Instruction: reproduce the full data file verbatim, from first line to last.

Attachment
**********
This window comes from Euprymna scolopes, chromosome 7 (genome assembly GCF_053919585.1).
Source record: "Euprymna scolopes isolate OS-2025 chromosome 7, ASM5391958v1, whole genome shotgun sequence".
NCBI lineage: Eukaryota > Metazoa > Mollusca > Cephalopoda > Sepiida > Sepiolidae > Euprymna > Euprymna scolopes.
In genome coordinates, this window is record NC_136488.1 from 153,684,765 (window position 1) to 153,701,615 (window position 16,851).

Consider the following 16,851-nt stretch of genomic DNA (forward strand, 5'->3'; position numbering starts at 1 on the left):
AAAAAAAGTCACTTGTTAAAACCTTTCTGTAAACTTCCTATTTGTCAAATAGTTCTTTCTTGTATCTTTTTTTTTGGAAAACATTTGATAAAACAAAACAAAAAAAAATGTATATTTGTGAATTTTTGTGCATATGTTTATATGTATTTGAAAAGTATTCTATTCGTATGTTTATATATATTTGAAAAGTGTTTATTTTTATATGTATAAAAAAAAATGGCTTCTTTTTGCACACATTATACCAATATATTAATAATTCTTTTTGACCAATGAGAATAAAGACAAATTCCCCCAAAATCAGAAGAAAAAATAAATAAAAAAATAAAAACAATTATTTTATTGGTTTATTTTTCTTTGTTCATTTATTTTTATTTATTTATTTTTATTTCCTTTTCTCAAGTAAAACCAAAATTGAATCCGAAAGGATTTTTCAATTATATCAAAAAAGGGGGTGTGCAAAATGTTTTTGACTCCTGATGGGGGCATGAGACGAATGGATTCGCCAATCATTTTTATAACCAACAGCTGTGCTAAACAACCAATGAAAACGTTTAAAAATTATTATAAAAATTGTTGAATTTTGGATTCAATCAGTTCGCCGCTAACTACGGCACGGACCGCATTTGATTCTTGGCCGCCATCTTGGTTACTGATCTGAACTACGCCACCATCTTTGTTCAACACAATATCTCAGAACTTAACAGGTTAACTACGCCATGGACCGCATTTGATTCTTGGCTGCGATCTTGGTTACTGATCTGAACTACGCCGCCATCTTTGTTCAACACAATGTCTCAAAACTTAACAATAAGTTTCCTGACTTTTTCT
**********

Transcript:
This window comes from Euprymna scolopes, chromosome 7 (genome assembly GCF_053919585.1).
Source record: "Euprymna scolopes isolate OS-2025 chromosome 7, ASM5391958v1, whole genome shotgun sequence".
NCBI lineage: Eukaryota > Metazoa > Mollusca > Cephalopoda > Sepiida > Sepiolidae > Euprymna > Euprymna scolopes.
In genome coordinates, this window is record NC_136488.1 from 153,684,765 (window position 1) to 153,701,615 (window position 16,851).

Consider the following 16,851-nt stretch of genomic DNA (forward strand, 5'->3'; position numbering starts at 1 on the left):
AAAAAAAGTCACTTGTTAAAACCTTTCTGTAAACTTCCTATTTGTCAAATAGTTCTTTCTTGTATCTTTTTTTTTGGAAAACATTTGATAAAACAAAACAAAAAAAAATGTATATTTGTGAATTTTTGTGCATATGTTTATATGTATTTGAAAAGTATTCTATTCGTATGTTTATATATATTTGAAAAGTGTTTATTTTTATATGTATAAAAAAAAATGGCTTCTTTTTGCACACATTATACCAATATATTAATAATTCTTTTTGACCAATGAGAATAAAGACAAATTCCCCCAAAATCAGAAGAAAAAATAAATAAAAAAATAAAAACAATTATTTTATTGGTTTATTTTTCTTTGTTCATTTATTTTTATTTATTTATTTTTATTTCCTTTTCTCAAGTAAAACCAAAATTGAATCCGAAAGGATTTTTCAATTATATCAAAAAAGGGGGTGTGCAAAATGTTTTTGACTCCTGATGGGGGCATGAGACGAATGGATTCGCCAATCATTTTTATAACCAACAGCTGTGCTAAACAACCAATGAAAACGTTTAAAAATTATTATAAAAATTGTTGAATTTTGGATTCAATCAGTTCGCCGCTAACTACGGCACGGACCGCATTTGATTCTTGGCCGCCATCTTGGTTACTGATCTGAACTACGCCACCATCTTTGTTCAACACAATATCTCAGAACTTAACAGGTTAACTACGCCATGGACCGCATTTGATTCTTGGCTGCGATCTTGGTTACTGATCTGAACTACGCCGCCATCTTTGTTCAACACAATGTCTCAAAACTTAACAATAAGTTTCCTGACTTTTTCT